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Liberty can lead to prosperity

Published on Friday, 27 Nov 2009
Book: Nudge
Author: Richard H. Thaler & Cass R. Sunstein
Publisher: The Penguin Group

Some "how to" books assume we can be superhuman, making perfect decisions using our whip-smart brains. Others, such as Nudge, are written for real people who are not necessarily rational all the time and who make mistakes as they muddle through life as best as they can.

An Economist and Financial Times Best Book of the Year, as well as a New York Times best-seller, Nudge is all about smartly but subtly pushing ourselves and others in the direction of making sensible choices.

Authors Richard Thaler and Cass Sunstein believe that we shouldn't feel panic about getting things wrong. Instead, we should let ourselves be nudged towards making the best or, at least, the most appropriate decisions.

One of the chief tenets of the book is that we all have the chance to be "choice architects", or people who have the responsibility for shaping and organising the contexts in which others make decisions.

In fact, a lot of us are already choice architects without even realising it. "If you are a parent, describing possible educational options to your son or daughter, you are a choice architect," the authors say. "If you are a salesperson, you are a choice architect (but you already knew this)."

The authors also suggest that small and apparently insignificant details can have major impacts on our behaviour. For many of us, knowing that whatever we do has an impact on someone or something, somewhere and at some point, can be as paralysing as it is empowering.

But, rather than send us into tailspins of panic about having to make perfect choices that will create the ideal ripple effect, the authors advise us to simply nudge things in the right direction. In other words, we need to exert our influence with a gentle prod to get people to do what we want, when and how we want it.

Nudging is how the authors express what they term their new movement - libertarian paternalism. This boils down to the belief that people should be free to do what they like and to opt out of undesirable arrangements.

The second half of the notion refers to the acceptance that libertarian paternalists should try to influence other people's behaviour in order to help make their lives longer, healthier and better. Thaler and Sunstein argue that this belief can be applied to all areas of our lives and society. Institutions in both the public and private sectors, for example, need to make self-conscious efforts to steer people's choices in directions that will improve their lives.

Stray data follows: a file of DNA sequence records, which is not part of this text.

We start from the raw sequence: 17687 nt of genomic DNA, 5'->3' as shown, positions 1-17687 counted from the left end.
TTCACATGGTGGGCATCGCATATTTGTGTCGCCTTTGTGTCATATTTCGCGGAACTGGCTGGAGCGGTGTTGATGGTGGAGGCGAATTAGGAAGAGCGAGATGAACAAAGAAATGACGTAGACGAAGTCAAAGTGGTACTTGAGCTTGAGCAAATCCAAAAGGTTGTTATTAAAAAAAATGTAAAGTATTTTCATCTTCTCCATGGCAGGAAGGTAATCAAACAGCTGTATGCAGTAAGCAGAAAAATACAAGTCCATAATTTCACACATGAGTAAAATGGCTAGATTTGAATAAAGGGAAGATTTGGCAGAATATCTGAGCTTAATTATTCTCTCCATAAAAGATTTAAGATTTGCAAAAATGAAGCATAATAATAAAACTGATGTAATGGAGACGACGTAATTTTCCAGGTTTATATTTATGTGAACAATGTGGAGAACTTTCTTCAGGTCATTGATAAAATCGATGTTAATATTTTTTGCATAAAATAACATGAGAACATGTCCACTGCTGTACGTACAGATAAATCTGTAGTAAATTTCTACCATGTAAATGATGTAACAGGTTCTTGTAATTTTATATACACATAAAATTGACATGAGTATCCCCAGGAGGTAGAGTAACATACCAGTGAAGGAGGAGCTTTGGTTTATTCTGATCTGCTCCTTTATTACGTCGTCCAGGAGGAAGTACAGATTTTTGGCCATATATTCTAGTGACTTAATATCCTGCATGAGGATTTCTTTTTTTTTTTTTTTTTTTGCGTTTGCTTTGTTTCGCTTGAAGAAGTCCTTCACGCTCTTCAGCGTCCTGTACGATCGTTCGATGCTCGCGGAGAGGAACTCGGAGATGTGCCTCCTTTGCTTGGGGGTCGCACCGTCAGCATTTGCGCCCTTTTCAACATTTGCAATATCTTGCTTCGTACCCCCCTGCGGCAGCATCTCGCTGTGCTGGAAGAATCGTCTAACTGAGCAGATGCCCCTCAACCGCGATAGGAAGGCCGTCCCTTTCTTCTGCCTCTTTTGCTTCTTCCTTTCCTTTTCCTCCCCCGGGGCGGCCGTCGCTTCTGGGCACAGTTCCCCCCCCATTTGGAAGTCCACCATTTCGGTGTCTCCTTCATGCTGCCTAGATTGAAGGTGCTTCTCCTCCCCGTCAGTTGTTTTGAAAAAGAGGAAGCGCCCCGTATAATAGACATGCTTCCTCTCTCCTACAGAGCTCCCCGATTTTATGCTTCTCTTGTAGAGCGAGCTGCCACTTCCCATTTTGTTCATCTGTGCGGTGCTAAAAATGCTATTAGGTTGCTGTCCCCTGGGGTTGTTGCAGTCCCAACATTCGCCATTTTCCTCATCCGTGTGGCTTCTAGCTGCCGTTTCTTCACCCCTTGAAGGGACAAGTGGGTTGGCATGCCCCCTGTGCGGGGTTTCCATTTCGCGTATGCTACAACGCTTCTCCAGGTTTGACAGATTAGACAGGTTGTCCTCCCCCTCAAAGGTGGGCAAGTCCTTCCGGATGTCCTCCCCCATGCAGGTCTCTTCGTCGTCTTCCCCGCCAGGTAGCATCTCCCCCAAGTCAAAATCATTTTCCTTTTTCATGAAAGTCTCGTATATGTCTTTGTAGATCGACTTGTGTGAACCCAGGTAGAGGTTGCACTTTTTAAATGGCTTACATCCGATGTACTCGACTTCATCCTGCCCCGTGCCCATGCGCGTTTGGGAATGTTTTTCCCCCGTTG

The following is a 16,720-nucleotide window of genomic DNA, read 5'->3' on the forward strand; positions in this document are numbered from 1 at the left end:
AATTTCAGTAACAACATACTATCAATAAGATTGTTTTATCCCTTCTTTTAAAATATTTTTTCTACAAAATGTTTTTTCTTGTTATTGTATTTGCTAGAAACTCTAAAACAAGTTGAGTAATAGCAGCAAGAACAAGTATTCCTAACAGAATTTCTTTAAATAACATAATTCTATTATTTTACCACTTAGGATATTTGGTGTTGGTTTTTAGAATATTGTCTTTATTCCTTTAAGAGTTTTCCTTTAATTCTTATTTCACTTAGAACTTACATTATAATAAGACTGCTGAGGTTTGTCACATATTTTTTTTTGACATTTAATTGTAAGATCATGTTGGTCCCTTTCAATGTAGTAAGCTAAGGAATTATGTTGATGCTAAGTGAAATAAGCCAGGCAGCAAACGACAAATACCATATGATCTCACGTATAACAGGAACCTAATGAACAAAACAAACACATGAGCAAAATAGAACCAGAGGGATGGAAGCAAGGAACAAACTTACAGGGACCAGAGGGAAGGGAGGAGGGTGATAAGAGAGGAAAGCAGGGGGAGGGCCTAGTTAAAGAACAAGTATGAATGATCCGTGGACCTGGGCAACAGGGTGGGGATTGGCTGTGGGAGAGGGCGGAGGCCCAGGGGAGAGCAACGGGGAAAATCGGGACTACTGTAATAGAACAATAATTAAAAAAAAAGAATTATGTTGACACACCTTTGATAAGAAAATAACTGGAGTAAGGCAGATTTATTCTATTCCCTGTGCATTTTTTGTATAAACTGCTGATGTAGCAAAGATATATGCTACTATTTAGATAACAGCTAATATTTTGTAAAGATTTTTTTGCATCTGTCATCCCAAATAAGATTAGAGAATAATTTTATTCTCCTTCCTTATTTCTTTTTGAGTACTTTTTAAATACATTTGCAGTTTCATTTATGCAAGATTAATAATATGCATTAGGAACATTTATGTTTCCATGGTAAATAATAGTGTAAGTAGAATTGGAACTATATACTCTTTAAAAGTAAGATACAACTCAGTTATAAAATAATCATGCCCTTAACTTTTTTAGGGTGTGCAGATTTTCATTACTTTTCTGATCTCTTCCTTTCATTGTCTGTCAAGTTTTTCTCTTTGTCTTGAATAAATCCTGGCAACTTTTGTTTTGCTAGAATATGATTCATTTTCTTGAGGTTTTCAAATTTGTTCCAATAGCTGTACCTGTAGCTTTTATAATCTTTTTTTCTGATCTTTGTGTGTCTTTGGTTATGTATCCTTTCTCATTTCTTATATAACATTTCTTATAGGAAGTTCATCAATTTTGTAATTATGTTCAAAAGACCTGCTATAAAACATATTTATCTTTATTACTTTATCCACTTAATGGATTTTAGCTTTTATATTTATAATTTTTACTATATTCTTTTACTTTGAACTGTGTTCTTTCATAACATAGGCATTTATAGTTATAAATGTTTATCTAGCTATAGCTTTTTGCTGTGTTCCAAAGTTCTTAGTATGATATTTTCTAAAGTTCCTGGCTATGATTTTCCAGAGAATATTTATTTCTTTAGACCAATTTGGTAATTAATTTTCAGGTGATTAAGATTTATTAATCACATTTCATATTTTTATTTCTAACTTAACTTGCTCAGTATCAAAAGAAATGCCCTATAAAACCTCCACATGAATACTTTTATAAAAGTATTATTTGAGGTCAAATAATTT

"In areas involving health care and retirement plans, we think that employers can give employees some helpful nudges," the authors write.

Opportunities to nudge in these fields include adopting an administrative "no fault" system for compensation for medical injuries. Already established in New Zealand, Denmark, Sweden and Finland, it has successfully reduced administrative burdens within the medical industry and has had a knock-on effect in terms of lowering the cost of health insurance and making health care more affordable.

Meanwhile, nudges can be put in place to encourage companies to do good. They can take the form of financial incentives that reward organisations for helping reduce air pollution, for example.

Liberal paternalists refrain from bulldozing people into making specific choices. Rather, they seek to provide starting points that mildly invite choices and outcomes.

The whole point about libertarian paternalism is that it is relatively weak, soft and non-intrusive and does not block, fence off or burden people's choices, say Thaler and Sunstein. Nudges from libertarian paternalists must not be dictatorial or prescriptive.

"If people want to smoke cigarettes, to eat a lot of candy, to choose an unsuitable health care plan or to fail to save for retirement, libertarian paternalists will not force them to do otherwise - or even make things hard for them," they say.

Libertarian paternalism does more than simply track or implement people's anticipated choices; it self-consciously attempts to move people in directions that will make their lives better.

To encourage people to eat healthily, rather than banning junk food outright in work or school canteens, libertarian paternalists will think about designing user-friendly environments, such as canteens that offer fruit at eye level.


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